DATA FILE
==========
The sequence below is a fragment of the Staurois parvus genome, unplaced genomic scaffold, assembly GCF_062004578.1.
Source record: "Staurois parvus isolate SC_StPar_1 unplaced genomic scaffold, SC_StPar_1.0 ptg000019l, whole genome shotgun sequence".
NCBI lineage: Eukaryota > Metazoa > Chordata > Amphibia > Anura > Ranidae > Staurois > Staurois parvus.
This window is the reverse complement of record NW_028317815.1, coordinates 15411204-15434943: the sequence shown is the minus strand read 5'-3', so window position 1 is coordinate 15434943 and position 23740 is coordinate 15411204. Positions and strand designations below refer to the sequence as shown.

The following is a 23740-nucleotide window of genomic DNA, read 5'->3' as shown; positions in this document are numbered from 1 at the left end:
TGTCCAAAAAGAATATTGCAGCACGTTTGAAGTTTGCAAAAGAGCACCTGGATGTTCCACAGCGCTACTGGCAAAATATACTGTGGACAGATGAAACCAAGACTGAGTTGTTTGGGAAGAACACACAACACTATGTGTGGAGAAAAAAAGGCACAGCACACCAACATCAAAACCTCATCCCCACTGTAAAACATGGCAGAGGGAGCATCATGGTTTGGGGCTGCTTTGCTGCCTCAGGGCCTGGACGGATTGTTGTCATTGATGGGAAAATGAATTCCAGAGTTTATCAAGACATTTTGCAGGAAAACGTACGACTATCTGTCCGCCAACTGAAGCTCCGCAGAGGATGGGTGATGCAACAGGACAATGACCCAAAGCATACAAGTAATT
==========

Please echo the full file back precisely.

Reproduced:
The sequence below is a fragment of the Staurois parvus genome, unplaced genomic scaffold, assembly GCF_062004578.1.
Source record: "Staurois parvus isolate SC_StPar_1 unplaced genomic scaffold, SC_StPar_1.0 ptg000019l, whole genome shotgun sequence".
NCBI lineage: Eukaryota > Metazoa > Chordata > Amphibia > Anura > Ranidae > Staurois > Staurois parvus.
This window is the reverse complement of record NW_028317815.1, coordinates 15411204-15434943: the sequence shown is the minus strand read 5'-3', so window position 1 is coordinate 15434943 and position 23740 is coordinate 15411204. Positions and strand designations below refer to the sequence as shown.

The following is a 23740-nucleotide window of genomic DNA, read 5'->3' as shown; positions in this document are numbered from 1 at the left end:
TGTCCAAAAAGAATATTGCAGCACGTTTGAAGTTTGCAAAAGAGCACCTGGATGTTCCACAGCGCTACTGGCAAAATATACTGTGGACAGATGAAACCAAGACTGAGTTGTTTGGGAAGAACACACAACACTATGTGTGGAGAAAAAAAGGCACAGCACACCAACATCAAAACCTCATCCCCACTGTAAAACATGGCAGAGGGAGCATCATGGTTTGGGGCTGCTTTGCTGCCTCAGGGCCTGGACGGATTGTTGTCATTGATGGGAAAATGAATTCCAGAGTTTATCAAGACATTTTGCAGGAAAACGTACGACTATCTGTCCGCCAACTGAAGCTCCGCAGAGGATGGGTGATGCAACAGGACAATGACCCAAAGCATACAAGTAATT